Academic journal article UTMS Journal of Economics

Investigating Tourism Seasonality in Macedonia

Academic journal article UTMS Journal of Economics

Investigating Tourism Seasonality in Macedonia

Article excerpt

Abstract:

The main aim of the paper is to make an empirical investigation on tourism seasonality. Moreover, the research examines seasonal patterns in tourism in terms of tourist arrivals. In this line, the case of Macedonia is studied by employing the Gini coefficient and Seasonality Indicator, thus covering a time-frame of past two decades. The results reject the research hypothesis and point to conclusion of having low seasonality in tourism. Hence, this empirical evidence confirm that tourism flow distribution or concentration is not significant to tourism development. The contribution of this paper lies in the fact that disentangles the belief of having strong and notable high season during summer months. Additionally, this research may serve as a starting point for urging measures and activities for enhancing the up-to-date modest tourism development in Macedonia.

Key words: tourism, seasonality, Gini coefficient, seasonality indicator.

Jel Classification: L83, R1, O47

(ProQuest: ... denotes formulae omitted.)

INTRODUCTION

Regardless the level of economic development, each country is interested in tourism due to its various positive impacts. Generally, tourism contributes to economic growth and development, promoting international understanding and peace, improving living standard, stimulating local trade and industry development, protection of cultural heritage etc. (Goeldner, Ritchie, and McIntosh 2000). In this line, seasonality is noted as one of the most influencing factor for limiting continuous development. So, one may understand it as a phenomena that provokes incomplete and unbalanced usage of means necessary for economic development (BarOn 1973).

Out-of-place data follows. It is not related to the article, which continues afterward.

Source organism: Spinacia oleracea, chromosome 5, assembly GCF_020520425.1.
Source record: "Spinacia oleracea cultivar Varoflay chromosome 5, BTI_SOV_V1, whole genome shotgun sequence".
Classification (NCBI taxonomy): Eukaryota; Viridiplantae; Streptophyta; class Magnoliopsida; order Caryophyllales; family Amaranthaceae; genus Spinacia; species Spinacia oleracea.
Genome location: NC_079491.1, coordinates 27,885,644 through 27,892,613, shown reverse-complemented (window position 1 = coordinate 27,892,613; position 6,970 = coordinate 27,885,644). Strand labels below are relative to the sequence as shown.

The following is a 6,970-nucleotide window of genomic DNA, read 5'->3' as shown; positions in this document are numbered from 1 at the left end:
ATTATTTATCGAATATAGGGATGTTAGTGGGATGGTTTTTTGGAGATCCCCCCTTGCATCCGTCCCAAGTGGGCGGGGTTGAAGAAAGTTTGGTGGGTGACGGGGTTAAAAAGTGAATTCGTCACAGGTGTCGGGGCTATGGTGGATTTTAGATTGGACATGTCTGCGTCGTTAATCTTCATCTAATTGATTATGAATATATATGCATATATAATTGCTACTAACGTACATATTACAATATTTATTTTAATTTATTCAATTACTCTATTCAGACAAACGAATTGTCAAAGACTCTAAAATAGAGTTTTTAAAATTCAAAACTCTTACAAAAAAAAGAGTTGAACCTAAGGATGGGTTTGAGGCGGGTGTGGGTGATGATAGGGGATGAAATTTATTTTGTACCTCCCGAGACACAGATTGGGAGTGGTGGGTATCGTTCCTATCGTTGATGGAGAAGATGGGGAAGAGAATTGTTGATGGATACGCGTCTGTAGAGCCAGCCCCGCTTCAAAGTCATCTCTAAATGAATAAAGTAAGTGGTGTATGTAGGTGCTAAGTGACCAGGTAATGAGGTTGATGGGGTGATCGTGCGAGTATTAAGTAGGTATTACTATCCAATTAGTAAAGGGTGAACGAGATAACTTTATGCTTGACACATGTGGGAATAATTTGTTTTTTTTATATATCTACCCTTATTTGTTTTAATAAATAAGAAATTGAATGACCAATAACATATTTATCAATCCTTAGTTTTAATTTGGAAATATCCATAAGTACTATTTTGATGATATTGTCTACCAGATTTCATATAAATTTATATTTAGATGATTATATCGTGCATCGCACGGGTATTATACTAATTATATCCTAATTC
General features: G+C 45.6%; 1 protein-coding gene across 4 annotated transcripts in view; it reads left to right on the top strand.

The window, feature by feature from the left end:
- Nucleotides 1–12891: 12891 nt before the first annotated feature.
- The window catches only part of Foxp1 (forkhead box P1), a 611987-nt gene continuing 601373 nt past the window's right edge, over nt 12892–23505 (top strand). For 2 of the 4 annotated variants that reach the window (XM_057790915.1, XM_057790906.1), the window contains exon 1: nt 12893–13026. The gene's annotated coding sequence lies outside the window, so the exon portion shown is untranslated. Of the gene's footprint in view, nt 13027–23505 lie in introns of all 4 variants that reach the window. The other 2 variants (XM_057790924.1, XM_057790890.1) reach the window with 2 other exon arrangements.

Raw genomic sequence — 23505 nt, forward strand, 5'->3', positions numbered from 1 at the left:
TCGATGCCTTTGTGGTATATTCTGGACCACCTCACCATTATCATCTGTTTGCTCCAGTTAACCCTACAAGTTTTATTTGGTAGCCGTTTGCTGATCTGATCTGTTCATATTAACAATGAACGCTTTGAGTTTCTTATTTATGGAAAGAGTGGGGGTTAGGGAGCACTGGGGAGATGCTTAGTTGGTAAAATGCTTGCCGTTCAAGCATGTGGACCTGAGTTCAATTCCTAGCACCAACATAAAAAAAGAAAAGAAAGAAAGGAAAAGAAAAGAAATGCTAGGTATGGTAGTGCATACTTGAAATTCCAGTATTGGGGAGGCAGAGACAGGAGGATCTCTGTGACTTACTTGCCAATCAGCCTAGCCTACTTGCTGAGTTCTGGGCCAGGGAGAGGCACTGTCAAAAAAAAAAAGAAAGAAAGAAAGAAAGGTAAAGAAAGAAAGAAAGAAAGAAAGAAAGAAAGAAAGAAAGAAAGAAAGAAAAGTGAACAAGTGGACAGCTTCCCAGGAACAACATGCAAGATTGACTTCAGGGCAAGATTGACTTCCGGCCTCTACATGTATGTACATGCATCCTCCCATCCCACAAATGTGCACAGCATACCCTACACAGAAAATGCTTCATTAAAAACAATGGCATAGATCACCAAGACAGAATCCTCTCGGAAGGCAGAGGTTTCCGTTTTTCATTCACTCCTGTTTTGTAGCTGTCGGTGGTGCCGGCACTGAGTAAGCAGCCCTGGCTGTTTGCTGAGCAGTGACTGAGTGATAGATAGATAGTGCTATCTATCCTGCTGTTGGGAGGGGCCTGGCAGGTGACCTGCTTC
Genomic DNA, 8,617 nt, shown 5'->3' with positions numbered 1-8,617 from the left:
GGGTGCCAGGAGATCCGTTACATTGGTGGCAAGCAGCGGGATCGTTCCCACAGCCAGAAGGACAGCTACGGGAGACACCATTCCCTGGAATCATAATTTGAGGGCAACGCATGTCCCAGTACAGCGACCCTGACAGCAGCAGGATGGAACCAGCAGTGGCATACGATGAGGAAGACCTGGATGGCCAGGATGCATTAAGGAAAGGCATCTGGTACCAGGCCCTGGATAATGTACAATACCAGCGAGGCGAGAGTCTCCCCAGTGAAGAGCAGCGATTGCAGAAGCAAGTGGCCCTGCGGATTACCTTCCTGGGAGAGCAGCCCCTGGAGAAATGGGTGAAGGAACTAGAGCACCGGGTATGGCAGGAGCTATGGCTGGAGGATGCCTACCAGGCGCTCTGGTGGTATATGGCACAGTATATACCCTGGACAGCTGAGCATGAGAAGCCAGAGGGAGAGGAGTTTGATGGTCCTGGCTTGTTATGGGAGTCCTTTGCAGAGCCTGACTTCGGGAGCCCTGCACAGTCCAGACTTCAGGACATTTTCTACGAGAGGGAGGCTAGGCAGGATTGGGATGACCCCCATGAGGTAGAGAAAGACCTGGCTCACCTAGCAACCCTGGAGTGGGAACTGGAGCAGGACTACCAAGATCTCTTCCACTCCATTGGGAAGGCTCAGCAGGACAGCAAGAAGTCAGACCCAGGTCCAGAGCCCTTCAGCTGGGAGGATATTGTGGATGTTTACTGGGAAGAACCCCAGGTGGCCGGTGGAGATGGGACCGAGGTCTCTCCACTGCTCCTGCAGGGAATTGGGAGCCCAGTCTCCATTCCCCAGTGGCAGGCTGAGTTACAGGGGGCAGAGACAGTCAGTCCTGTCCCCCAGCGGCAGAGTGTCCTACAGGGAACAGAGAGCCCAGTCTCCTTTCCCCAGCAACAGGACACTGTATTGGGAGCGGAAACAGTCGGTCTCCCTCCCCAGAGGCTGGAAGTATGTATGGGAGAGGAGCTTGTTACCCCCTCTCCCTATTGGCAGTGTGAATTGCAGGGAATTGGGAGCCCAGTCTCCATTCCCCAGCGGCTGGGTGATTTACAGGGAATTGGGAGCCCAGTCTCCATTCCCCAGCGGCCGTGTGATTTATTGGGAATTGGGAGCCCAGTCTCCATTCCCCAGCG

This research attempts to answer the main investigation question for examining any seasonal patterns in tourism in Macedonia. In order to explore this hypothesis, the paper is structured in several parts. After the introductory part, there is a section that gives a brief overview on main reasons for seasonality in tourism flows, underlining the most profound negative, as well as positive effects. The research design encompassing the methodology and research frame are posed in Section two. Section three presents the main research findings and discussion, while the conclusion remarks are noted in last part of the paper. Generally, the contribution of this paper lies in the fact that represents first attempt empirically to analyze the seasonality in tourism in Macedonia. Simultaneously, this research disentangles the belief of having strong and constant high season during summer months. Moreover, in a scientific manner is argued that the modest results in tourism development in Macedonia must not be addressed to seasonality.

SNAPSHOT ON TOURISM SEASONALITY

Seasonality in tourism has been a subject of interest among researchers and academicians thus provoking continuous debates and argumentations (BarOn 1993 and 1999; Baum 1999; Chung 2009; Higham and Hinch 2002; Jang 2004; Lundtorp 2001; Yacoumis 1980). Yet, they all generally agree that seasonality is occurred due to temporary imbalance in tourism flows caused by three types of factors:

(1) Nature (sunny days, snow falls, insolation etc.);

(2) Institutional factor (religious and pilgrimage travel, workers' holidays, students' ferries, festival events etc.); and

(3) Other factors (social pressure, personal preferences, inertness etc.).

Moreover, it is noted that this type of systematic variations may be present during the year, semester, but also in the frames of a month or a week, even in a single day (Holloway 1994; Lundberg, Krishamoorthy, and Stavenga 1995). Each of them may have positive or negative influence on tourism development.

If having negative consequences over tourism development, the researches pose the fact that seasonality may not be controlled (Allcock 1989; Edgell 1990; Laws 1991; Snepenger, Houser, and Snepenger 1990; Szivas, Riley, and Airey 2003). …

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